Scholarship as open, inclusive conversation
To help ensure a more inclusive scholarly record, Hathcock contends that librarians should teach new researchers that the scholarly record is built through an iterative process.
The traditional mode of scholarly communication, with limited materials on limited topics published by limited selection of gatekeepers and housed behind paywalls accessible only to a limited selection of researchers and users, is not discourse at all.
Pursuing openness and inclusion allows for scholarship to take place as a real conversation, in which previously silenced voices are heard and preserved for the future.
Open and inclusive scholarship as conversation means going beyond the final research output or product to different, decolonized ways of thinking and knowing, which involve collaboration, self-reflection, and slow, purposeful methodology and theorizing.
To create a more open and inclusive scholarly record, open scholarly discourse up beyond the researcher and include voices from outside the ivory tower. The discourse will benefit from their direct knowledge and experience.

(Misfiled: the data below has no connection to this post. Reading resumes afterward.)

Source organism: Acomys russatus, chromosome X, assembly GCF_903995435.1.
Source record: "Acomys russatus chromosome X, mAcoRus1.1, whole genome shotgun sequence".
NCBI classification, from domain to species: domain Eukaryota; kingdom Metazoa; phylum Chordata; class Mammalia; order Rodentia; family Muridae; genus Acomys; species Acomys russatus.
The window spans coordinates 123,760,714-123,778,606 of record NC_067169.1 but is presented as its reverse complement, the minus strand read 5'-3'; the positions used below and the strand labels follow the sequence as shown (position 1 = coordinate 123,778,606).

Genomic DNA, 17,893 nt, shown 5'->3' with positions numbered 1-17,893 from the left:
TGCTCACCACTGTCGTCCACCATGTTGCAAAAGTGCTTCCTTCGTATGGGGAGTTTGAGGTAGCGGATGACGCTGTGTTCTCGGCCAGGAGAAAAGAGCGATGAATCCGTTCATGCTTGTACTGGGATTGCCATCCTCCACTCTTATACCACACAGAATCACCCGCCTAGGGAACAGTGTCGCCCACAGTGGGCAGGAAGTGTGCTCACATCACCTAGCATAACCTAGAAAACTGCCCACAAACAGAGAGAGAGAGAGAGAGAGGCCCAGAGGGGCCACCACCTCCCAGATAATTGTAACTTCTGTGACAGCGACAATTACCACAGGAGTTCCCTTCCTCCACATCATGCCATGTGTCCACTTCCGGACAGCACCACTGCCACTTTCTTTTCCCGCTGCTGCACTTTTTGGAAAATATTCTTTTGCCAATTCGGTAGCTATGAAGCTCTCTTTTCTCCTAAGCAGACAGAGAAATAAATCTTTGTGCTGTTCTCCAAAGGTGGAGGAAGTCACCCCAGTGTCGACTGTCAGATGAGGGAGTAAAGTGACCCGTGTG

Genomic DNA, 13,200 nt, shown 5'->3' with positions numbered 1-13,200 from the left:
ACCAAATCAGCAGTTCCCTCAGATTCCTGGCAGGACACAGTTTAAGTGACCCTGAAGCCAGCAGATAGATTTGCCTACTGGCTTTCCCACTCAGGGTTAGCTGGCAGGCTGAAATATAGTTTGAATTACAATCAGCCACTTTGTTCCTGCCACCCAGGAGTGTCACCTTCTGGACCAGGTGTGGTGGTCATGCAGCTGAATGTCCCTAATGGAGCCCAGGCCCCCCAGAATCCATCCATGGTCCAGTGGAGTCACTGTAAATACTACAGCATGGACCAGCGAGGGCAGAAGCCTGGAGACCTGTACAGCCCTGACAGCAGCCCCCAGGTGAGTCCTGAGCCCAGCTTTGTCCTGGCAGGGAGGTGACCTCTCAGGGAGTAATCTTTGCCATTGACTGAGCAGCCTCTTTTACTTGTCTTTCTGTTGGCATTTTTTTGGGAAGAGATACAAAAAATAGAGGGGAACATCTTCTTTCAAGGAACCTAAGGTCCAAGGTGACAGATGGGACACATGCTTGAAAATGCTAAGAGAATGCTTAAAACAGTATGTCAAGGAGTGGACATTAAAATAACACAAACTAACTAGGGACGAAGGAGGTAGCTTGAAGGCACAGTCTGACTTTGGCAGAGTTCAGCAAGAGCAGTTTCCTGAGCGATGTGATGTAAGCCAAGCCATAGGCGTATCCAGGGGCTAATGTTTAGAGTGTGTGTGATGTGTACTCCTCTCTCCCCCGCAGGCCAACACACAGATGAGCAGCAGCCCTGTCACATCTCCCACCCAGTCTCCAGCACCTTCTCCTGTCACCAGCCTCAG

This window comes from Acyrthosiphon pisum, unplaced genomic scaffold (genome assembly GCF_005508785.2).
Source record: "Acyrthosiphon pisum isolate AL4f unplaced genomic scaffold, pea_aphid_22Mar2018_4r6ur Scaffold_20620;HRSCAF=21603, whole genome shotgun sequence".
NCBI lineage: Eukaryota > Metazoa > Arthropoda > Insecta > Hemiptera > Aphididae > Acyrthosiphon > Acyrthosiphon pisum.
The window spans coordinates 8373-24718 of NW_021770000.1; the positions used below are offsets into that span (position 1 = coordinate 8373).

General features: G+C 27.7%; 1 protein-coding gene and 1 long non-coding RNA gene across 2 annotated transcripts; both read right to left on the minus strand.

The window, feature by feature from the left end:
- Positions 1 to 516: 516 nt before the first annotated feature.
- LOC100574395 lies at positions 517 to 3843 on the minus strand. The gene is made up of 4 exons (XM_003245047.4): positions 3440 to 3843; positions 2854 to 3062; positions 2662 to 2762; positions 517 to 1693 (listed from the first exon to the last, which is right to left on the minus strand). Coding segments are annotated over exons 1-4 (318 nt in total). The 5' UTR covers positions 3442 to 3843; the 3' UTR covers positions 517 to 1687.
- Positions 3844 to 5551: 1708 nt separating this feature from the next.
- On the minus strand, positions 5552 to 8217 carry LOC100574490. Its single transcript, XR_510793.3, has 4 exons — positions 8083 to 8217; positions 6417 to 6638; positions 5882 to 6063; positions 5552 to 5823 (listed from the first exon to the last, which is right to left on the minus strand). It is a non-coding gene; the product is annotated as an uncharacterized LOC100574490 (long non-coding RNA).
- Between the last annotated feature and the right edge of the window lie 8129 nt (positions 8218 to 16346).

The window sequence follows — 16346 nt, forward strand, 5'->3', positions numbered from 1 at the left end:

Open, inclusive scholarly discourse ties closely with shifts in archival theory pushing for more “post-custodial” approaches to the collection and maintenance of research collections. The scholarship conversation surrounding primary source material is being opened to include the perspectives of community creators and material curators.
Empowering and involving marginalized communities
To preserve a more inclusive scholarly record, Hathcock advises that we must empower and involve marginalized communities in the creation and preservation of scholarship. This involves broadening the spectrum of what is meant by “scholarship” to include decolonized ways of knowing and knowledge creation.
Several groups have begun to facilitate the preservation and sharing of indigenous cultural and intellectual heritage online. These groups provide the infrastructure for communities to protect their intellectual property and restrict access to their materials in ways appropriate to their cultural norms.